After Tällberg: Climate on My Mind
Växjö, Sweden — Everywhere I turn, climate change is on my mind. I’m writing this at my sister-in-law’s house near Växjö, a college town in southern Sweden. Växjö bills itself as “Europe’s greenest city,” so-called by the BBC, for its range of progressive measures on climate, energy, and green building. My in-laws run a 200 year-old country manor house called Osaby Säteri, which sits by a lake on a 10,000-acre nature reserve. It’s a spectacularly calm and beautiful place. I can hardly imagine a better setting to rest and synthesize the massive input of ideas and inspirations that have been bubbling in my brain since spending last week at the Tällberg Forum and Tällberg New Leaders Program.
But despite the calm, I can’t get climate change off my mind. The weather here is unseasonably, oppressively hot — temperatures across Sweden have been in the high 80s for almost 2 weeks. The land here at Osaby is strewn with dead trees from a freak storm that blew through in late 2005 — yet another incident of what Amory Lovins calls “global weirding.” And the news is full of talk about climate policy and the upcoming UN climate treaty negotiations in Copenhagen. Sweden took it’s turn as EU President just yesterday. We watched the inaugural festivities on TV, and between the musical acts, the only question the emcee asked prime minister Fredrik Rheinfeldt, of the center-right Moderate party, was “what will you do about the climate question?” He gave the right answer, “That’s the most important issue facing us,” and went on to talk about how Sweden will push other European countries to take action and cut CO2 emissions. Earlier yesterday, protesters from Greenpeace unfurled a banner on Stockholm’s waterfront that read “Tck Tck Tck,” part of a new campaign to drive home the point that time is running out for action on climate.
It would take weeks to relate all of my experiences at Tällberg here. It was a bit like drinking through a fire hose. For a detailed, play-by-play account of what happened at Tällberg, I highly recommend Alan AtKisson’s 6-part series “Camping At Tällberg.” Instead of giving my own complete chronicle, I’ll focus this series of posts on a few highlights, in particular:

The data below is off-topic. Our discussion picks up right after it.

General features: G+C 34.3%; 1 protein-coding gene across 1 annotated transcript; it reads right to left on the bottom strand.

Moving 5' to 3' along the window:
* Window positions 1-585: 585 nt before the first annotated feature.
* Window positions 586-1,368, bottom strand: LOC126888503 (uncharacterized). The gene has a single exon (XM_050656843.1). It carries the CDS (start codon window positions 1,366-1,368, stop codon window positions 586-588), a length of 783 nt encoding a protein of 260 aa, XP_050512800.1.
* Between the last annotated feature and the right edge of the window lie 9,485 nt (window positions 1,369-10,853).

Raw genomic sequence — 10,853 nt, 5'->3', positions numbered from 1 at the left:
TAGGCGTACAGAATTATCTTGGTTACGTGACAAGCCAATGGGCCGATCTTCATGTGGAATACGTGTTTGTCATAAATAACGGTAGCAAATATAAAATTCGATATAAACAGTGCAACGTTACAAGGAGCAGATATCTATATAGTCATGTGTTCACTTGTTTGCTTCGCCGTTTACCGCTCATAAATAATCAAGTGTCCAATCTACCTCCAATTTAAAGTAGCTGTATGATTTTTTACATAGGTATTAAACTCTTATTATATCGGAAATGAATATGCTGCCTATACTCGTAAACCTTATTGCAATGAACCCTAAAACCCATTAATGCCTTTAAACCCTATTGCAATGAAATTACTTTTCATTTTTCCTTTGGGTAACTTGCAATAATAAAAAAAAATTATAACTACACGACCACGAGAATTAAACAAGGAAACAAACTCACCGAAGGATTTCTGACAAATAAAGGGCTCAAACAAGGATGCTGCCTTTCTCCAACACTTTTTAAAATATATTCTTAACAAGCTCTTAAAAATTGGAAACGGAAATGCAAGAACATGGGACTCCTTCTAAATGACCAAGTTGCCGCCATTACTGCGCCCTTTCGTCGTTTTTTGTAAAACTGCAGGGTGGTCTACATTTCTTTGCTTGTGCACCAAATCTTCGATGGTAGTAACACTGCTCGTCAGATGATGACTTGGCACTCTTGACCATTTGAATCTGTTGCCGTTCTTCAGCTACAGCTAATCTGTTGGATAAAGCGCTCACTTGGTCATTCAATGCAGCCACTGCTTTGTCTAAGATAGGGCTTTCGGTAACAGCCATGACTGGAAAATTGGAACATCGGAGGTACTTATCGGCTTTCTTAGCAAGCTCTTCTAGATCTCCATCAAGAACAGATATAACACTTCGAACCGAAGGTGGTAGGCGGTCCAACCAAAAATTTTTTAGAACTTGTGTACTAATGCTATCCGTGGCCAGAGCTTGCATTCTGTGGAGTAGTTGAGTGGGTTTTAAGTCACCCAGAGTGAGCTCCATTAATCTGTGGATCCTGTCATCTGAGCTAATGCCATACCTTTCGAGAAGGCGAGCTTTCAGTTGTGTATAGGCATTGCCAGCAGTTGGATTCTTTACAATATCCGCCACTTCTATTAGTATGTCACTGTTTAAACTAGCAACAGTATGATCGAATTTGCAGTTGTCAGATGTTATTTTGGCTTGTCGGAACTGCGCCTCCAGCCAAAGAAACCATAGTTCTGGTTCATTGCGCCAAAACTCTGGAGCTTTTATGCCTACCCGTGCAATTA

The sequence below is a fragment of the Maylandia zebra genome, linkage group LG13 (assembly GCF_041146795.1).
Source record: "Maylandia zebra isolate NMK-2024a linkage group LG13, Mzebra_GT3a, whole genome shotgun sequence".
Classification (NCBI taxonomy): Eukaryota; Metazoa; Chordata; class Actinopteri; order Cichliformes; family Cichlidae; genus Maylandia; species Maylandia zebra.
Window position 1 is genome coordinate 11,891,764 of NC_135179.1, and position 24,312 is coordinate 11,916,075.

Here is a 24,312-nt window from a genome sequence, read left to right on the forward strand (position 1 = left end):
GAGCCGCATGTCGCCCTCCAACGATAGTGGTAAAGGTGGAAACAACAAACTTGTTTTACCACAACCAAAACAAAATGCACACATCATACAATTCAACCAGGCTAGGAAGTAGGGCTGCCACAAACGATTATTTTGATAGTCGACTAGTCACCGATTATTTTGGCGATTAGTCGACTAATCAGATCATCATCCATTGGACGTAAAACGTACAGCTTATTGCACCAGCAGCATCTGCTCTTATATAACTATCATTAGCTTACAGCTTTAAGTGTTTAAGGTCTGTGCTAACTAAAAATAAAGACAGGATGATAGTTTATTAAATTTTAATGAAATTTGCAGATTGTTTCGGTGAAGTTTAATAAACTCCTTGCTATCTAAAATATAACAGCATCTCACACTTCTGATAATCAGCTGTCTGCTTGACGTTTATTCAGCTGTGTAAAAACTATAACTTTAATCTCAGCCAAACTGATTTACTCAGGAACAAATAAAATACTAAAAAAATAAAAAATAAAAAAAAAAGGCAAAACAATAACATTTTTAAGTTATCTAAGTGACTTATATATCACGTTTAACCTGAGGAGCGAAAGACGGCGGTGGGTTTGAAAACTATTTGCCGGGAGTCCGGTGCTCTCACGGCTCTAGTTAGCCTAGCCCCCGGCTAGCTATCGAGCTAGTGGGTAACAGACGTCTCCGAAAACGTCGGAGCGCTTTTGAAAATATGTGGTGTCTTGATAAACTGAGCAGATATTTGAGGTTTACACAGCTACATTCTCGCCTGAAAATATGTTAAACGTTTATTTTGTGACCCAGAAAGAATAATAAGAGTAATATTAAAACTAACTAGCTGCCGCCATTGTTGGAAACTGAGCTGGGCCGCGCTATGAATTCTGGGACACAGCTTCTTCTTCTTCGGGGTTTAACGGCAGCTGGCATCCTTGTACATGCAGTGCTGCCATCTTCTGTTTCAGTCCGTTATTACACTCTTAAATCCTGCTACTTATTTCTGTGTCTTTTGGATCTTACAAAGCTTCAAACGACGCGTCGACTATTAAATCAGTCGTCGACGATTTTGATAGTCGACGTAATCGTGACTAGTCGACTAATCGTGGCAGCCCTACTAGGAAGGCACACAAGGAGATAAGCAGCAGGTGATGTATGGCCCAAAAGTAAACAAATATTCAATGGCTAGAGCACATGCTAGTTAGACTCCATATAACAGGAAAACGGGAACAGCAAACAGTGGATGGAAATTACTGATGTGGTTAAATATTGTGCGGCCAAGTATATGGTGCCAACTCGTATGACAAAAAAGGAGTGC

- The New Leaders Program and the nature of leadership
- Planetary Boundaries — science shows that we’re screwed (or very close to it) on many fronts besides climate
- Social Enterprise and Reworking the World — fostering sustainable entrepreneurship and youth employment are key to solving not just economic and social crises, but the climate crisis
- Global Observatory — a taskforce formed at Tallberg to create a space in Copenhagen for a panel of top scientists to monitor the UN climate negotiations and mobilize grassroots activists around the world as needed to prod their governments to shift towards 350ppm CO2 in the atmosphere.
- Carbon War Room — an impressive new online toolset for activists and businesspeople fighting climate change.
I left Tällberg feeling both more desperate and more hopeful about the fate of humanity and the planet. I’m reminded of Tom Atlee’s line, that “everything is getting worse and worse, and better and better, faster and faster.” I can only hope that we end up on the right side of that equation. I’ll do my part to make sure that happens. And I’ll share my thoughts with you on the above in the coming days.